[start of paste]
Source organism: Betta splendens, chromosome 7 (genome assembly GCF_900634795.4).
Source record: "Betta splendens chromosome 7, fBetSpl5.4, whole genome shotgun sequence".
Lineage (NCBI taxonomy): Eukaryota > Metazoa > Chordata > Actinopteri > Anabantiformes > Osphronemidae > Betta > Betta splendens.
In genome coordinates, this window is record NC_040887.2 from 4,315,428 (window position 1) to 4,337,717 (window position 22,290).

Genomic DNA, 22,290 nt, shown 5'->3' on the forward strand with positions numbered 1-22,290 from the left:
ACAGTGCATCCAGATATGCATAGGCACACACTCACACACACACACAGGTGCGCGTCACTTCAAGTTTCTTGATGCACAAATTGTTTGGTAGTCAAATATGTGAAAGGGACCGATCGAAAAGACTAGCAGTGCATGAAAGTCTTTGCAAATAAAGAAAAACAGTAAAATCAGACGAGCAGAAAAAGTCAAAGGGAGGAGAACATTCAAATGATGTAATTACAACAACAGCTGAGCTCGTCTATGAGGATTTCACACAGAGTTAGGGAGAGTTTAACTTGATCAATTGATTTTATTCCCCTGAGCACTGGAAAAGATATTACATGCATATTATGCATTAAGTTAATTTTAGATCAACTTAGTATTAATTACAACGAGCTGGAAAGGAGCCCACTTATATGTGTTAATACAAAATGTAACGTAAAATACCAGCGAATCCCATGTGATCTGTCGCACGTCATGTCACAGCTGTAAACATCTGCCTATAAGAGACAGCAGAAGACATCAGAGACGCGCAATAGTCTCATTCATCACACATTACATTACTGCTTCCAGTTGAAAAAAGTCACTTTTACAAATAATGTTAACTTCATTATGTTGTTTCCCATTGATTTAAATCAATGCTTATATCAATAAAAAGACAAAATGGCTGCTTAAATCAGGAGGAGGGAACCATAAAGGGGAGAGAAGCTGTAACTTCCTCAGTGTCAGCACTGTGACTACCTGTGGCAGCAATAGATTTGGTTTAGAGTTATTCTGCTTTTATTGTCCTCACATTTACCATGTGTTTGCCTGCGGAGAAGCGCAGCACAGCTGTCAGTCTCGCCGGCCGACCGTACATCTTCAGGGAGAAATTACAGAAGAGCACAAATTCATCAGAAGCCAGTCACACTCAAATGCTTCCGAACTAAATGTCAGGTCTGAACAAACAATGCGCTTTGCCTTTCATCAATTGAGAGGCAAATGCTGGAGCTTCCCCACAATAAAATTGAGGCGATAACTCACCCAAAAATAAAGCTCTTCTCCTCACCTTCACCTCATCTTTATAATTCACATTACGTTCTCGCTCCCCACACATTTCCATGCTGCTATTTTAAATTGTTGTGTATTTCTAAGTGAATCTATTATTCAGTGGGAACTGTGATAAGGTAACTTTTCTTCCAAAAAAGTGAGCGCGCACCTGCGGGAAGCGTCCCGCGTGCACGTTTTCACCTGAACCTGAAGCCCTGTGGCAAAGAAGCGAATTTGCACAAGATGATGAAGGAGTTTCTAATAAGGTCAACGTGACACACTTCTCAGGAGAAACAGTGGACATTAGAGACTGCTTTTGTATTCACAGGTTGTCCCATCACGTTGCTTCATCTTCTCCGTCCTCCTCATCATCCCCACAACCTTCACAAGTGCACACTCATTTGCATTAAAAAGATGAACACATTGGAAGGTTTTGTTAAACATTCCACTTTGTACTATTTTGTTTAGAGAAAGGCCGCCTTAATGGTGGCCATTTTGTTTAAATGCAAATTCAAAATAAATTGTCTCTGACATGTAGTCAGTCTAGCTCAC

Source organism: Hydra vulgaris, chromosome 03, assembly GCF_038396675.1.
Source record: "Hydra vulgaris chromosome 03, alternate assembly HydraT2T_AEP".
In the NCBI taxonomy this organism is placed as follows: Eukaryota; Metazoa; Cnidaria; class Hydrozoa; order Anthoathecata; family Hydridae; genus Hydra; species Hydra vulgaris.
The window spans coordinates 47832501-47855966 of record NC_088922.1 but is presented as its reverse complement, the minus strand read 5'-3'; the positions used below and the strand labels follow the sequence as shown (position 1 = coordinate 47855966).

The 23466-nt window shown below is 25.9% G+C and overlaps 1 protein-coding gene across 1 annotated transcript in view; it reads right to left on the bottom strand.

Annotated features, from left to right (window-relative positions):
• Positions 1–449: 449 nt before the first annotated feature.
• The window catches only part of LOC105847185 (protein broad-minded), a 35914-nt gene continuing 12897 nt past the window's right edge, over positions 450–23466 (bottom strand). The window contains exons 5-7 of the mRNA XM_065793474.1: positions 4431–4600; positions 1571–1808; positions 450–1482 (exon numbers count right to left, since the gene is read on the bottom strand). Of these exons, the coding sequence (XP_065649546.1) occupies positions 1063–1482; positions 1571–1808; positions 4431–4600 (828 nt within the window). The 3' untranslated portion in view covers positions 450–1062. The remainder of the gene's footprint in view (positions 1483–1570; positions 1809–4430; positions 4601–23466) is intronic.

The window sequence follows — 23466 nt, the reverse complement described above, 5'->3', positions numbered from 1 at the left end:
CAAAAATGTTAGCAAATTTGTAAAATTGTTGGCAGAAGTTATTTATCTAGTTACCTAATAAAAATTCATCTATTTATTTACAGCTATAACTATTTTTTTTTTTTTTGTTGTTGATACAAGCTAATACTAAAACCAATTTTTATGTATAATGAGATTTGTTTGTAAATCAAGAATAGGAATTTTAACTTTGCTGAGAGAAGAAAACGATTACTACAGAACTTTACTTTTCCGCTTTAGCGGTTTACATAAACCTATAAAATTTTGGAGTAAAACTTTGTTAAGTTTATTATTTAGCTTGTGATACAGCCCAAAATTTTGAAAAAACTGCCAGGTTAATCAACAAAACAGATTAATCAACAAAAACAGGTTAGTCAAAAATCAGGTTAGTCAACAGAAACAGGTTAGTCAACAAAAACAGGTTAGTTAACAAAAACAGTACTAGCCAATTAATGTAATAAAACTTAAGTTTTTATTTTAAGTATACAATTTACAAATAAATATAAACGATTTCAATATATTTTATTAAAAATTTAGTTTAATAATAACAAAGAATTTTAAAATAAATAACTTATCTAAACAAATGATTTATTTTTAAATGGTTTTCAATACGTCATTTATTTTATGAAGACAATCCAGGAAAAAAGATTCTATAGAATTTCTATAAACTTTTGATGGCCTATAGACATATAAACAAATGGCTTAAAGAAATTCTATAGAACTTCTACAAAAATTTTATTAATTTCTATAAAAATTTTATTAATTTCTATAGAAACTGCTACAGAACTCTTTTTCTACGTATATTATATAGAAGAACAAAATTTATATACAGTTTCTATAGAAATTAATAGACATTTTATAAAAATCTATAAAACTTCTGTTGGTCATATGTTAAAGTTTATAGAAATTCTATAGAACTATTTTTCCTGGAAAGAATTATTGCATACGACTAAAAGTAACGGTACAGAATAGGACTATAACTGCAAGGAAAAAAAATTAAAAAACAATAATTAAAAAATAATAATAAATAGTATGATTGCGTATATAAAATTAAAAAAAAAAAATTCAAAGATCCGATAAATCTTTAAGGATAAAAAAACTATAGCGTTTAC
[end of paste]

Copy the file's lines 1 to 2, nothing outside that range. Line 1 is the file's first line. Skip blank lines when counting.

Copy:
Source organism: Betta splendens, chromosome 7 (genome assembly GCF_900634795.4).
Source record: "Betta splendens chromosome 7, fBetSpl5.4, whole genome shotgun sequence".